Student accommodation has seen a dramatic evolution in the last 25 years. Pre-turn of the century, most rooms were owned and managed by universities, many of them more like hostels than hotels.
Then big finance moved into the sector. Fast forward to 2022 and its market share is increasing annually. Older draughty buildings with shared facilities are superseded by the ensuite luxury that today’s student enjoys. University owned and operated accommodation now accounts for just 41% of the sector with only a 4% rise in wholly university-owned stock compared with a 119% increase in direct-let beds since 2013/14.
In 2021 there was a net increase of 21,000 new beds with a further 115,000 currently in the Purpose-Built Student Accommodation (PBSA) pipeline.
This year will see the total number of PBSA beds rise to almost 700,000. In most cases the occupants of these rooms are not directly responsible for footing the bill of the energy they consume. This means Energy Managers are constantly trying to balance student comfort with energy efficiency. An equation made even more difficult with the current energy crisis where outgoings are rising but it is difficult to raise income. The only solution is to supervise the use of energy more closely.
Universities are upping their game, their sights sharply focussed on carbon reduction and looming deadlines for their net zero commitments, in many cases as soon as 2030!
Prefect Controls has been designing control systems, specifically for student accommodation, since 1997, so has first-hand experience of the changing sector. Its raison d’etre being the same since the company was founded – to help customers use energy only when it is required.
“We are well placed to continue supplying the rapid expansion of PBSA
and assist providers in maximising energy efficiency for the long haul.”
This means automatically reducing heat input when energy is being wasted, for example, when rooms are empty, or windows are open. Individual controllers keep rooms at a comfortable setback temperature, allowing a boost if necessary, but only for a pre-determined period – after which setback re-engages. If rooms are empty for an extended length of time, the temperature drops to an appropriate level using minimal energy to avoid damp or frost damage.
The two Prefect systems are found in large, purpose-built property, university halls of residence and campus sites, but also in smaller houses of multiple occupancy (HMO).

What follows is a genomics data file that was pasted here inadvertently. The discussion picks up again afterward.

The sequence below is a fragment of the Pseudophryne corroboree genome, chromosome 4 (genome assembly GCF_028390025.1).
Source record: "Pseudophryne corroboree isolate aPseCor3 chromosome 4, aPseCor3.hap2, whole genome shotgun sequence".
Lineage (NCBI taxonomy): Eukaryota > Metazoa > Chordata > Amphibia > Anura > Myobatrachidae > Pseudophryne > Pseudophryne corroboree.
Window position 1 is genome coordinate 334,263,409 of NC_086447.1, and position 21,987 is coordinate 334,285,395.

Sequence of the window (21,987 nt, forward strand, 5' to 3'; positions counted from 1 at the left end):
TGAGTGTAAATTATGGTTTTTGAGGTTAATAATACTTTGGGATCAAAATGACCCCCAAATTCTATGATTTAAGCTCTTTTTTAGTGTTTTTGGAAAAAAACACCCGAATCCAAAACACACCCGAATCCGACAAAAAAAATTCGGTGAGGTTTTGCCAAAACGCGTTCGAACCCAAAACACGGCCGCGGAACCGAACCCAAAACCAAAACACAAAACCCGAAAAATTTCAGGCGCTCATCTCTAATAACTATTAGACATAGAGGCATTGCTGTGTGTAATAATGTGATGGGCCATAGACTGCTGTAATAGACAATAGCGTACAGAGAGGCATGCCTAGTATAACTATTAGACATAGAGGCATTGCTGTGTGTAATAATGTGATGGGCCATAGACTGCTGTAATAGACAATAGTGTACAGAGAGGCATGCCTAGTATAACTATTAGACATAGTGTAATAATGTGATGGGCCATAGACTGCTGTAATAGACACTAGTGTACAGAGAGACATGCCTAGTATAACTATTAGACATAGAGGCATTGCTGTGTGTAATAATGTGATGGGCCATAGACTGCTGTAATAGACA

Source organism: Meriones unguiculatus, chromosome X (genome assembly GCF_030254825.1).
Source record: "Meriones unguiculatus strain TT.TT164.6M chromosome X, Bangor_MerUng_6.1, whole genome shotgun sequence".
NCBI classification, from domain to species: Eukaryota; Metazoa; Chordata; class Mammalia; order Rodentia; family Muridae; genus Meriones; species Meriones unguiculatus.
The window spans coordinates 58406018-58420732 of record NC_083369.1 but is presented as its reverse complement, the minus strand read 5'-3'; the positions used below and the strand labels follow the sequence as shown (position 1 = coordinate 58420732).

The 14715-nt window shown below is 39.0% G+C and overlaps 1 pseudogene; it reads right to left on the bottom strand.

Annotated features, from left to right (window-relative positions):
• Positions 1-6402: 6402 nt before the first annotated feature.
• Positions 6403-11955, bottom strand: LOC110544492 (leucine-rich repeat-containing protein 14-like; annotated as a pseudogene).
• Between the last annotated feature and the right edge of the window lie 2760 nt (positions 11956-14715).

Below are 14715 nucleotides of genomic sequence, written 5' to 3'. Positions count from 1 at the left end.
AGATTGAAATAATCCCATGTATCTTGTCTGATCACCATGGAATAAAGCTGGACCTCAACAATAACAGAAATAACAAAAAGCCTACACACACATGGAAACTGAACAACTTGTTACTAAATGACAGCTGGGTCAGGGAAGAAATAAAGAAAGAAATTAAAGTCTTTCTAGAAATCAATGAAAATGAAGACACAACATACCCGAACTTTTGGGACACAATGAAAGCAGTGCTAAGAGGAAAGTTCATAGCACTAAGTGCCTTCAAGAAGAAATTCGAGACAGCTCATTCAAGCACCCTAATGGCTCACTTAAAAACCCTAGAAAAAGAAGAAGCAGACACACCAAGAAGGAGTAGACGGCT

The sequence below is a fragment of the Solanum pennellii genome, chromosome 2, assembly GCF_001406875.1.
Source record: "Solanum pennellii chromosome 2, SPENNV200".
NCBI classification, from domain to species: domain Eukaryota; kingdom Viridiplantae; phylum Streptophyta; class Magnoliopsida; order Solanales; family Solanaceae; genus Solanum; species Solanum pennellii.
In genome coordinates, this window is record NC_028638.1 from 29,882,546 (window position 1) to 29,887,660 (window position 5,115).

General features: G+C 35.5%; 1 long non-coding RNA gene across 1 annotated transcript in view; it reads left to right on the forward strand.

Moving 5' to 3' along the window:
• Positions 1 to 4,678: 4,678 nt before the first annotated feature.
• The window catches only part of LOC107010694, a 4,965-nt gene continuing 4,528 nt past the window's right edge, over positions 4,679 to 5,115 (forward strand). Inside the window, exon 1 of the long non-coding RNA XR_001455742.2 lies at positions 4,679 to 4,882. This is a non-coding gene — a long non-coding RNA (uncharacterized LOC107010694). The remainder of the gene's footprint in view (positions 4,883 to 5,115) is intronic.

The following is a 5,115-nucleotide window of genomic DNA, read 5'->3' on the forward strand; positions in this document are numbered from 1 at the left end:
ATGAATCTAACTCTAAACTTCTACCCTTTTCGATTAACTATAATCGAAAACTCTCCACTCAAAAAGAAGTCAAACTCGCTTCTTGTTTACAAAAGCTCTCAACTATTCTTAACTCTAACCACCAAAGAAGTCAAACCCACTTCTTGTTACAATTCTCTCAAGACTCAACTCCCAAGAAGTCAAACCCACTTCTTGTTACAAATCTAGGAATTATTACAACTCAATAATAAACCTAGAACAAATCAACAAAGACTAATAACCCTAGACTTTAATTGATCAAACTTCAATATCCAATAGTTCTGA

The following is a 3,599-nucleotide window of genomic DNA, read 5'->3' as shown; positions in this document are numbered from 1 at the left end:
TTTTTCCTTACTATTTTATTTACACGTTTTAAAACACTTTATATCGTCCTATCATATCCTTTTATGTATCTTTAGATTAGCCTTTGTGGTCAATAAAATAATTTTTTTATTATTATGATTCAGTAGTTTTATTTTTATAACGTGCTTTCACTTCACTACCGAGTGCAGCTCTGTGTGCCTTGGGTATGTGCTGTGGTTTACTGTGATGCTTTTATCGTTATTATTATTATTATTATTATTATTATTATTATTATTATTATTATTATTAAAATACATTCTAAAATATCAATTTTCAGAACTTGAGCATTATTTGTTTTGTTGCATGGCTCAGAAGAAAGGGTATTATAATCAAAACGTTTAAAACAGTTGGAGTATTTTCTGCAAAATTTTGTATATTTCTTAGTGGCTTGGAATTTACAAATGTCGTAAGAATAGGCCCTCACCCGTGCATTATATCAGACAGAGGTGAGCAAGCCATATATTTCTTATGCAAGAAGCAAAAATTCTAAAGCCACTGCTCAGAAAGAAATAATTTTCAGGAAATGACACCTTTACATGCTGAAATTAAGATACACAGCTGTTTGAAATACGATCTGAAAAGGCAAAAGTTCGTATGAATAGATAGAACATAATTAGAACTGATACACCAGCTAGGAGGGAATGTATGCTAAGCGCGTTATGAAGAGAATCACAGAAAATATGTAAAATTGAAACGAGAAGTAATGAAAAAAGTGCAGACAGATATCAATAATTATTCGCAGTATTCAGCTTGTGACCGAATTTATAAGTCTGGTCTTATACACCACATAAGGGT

Irus, the central control system affords managers the ability to control energy use from any internet enabled device via the secure Irus Portal, without the need to ever set foot in a room – a real benefit during the recent pandemic. The system also has many other features, over and above temperature control, such as monitoring of environmental conditions in the living spaces, the control of water heating and leak detection.
Ecostat2 is a local control system, providing some of the Irus features, but with a lower capital outlay and it is found where a centrally controlled energy management system is not viable.
So far in 2022 Irus has added more than 10,000 rooms to the portal, which now monitors 40,000+ controls. The number of local controls is more difficult to calculate but, an informed estimation would suggest there are more than 100,000 rooms managed by Prefect’s Local Controls. Combine these figures and potentially 1 in 10 rooms are controlled by a Prefect product.
So far in 2022 Irus has added more than 10,000 rooms to the portal,
which now monitors 40,000+ controls.
Adrian Barber from Prefect reflects, “To have made such a stride in 2022 is magnificent, considering it probably took us ten years to bring the first 10,000 Irus nodes online!”
He continues, “Prefect is not a newcomer, when it comes to developing products for this sector, and is certainly not ‘jumping on the student accommodation bandwagon’. 25 years of experience in this unique energy management sector, and the evolution of our products to meet ever-changing demand, means we are well placed to continue supplying the rapid expansion of PBSA and assist providers in maximising energy efficiency for the long haul.”